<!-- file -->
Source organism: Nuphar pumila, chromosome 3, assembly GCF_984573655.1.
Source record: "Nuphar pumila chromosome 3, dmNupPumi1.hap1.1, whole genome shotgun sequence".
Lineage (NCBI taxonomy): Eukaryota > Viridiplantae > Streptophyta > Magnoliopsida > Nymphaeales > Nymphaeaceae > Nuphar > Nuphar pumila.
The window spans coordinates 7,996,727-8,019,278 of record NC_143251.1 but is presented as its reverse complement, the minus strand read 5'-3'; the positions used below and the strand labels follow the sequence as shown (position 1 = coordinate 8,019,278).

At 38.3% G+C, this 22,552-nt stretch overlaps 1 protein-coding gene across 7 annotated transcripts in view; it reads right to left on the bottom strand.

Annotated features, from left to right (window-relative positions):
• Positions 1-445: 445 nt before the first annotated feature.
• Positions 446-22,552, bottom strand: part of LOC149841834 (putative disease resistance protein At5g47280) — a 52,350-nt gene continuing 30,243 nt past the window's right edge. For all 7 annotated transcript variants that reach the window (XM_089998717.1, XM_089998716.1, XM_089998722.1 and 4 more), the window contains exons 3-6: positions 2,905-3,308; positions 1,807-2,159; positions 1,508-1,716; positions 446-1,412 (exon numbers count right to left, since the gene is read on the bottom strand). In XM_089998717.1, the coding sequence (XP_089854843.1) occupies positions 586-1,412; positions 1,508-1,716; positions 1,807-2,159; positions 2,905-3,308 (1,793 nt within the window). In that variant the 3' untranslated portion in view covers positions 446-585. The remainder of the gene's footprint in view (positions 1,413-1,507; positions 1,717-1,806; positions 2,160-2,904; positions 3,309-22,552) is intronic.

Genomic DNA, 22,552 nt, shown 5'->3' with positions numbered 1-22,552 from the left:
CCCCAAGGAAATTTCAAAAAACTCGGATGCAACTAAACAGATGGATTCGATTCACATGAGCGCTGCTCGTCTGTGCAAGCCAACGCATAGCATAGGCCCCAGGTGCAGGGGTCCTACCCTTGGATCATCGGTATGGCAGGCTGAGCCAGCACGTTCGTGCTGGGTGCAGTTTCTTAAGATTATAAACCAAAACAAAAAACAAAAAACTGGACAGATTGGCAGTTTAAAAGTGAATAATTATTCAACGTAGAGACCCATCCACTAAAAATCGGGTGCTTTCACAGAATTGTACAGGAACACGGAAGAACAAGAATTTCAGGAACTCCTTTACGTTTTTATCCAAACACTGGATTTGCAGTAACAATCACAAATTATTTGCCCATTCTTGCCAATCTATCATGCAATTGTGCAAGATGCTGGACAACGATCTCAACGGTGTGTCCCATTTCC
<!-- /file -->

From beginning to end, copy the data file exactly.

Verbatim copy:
Source organism: Nuphar pumila, chromosome 3, assembly GCF_984573655.1.
Source record: "Nuphar pumila chromosome 3, dmNupPumi1.hap1.1, whole genome shotgun sequence".
Lineage (NCBI taxonomy): Eukaryota > Viridiplantae > Streptophyta > Magnoliopsida > Nymphaeales > Nymphaeaceae > Nuphar > Nuphar pumila.
The window spans coordinates 7,996,727-8,019,278 of record NC_143251.1 but is presented as its reverse complement, the minus strand read 5'-3'; the positions used below and the strand labels follow the sequence as shown (position 1 = coordinate 8,019,278).

At 38.3% G+C, this 22,552-nt stretch overlaps 1 protein-coding gene across 7 annotated transcripts in view; it reads right to left on the bottom strand.

Annotated features, from left to right (window-relative positions):
• Positions 1-445: 445 nt before the first annotated feature.
• Positions 446-22,552, bottom strand: part of LOC149841834 (putative disease resistance protein At5g47280) — a 52,350-nt gene continuing 30,243 nt past the window's right edge. For all 7 annotated transcript variants that reach the window (XM_089998717.1, XM_089998716.1, XM_089998722.1 and 4 more), the window contains exons 3-6: positions 2,905-3,308; positions 1,807-2,159; positions 1,508-1,716; positions 446-1,412 (exon numbers count right to left, since the gene is read on the bottom strand). In XM_089998717.1, the coding sequence (XP_089854843.1) occupies positions 586-1,412; positions 1,508-1,716; positions 1,807-2,159; positions 2,905-3,308 (1,793 nt within the window). In that variant the 3' untranslated portion in view covers positions 446-585. The remainder of the gene's footprint in view (positions 1,413-1,507; positions 1,717-1,806; positions 2,160-2,904; positions 3,309-22,552) is intronic.

Genomic DNA, 22,552 nt, shown 5'->3' with positions numbered 1-22,552 from the left:
CCCCAAGGAAATTTCAAAAAACTCGGATGCAACTAAACAGATGGATTCGATTCACATGAGCGCTGCTCGTCTGTGCAAGCCAACGCATAGCATAGGCCCCAGGTGCAGGGGTCCTACCCTTGGATCATCGGTATGGCAGGCTGAGCCAGCACGTTCGTGCTGGGTGCAGTTTCTTAAGATTATAAACCAAAACAAAAAACAAAAAACTGGACAGATTGGCAGTTTAAAAGTGAATAATTATTCAACGTAGAGACCCATCCACTAAAAATCGGGTGCTTTCACAGAATTGTACAGGAACACGGAAGAACAAGAATTTCAGGAACTCCTTTACGTTTTTATCCAAACACTGGATTTGCAGTAACAATCACAAATTATTTGCCCATTCTTGCCAATCTATCATGCAATTGTGCAAGATGCTGGACAACGATCTCAACGGTGTGTCCCATTTCC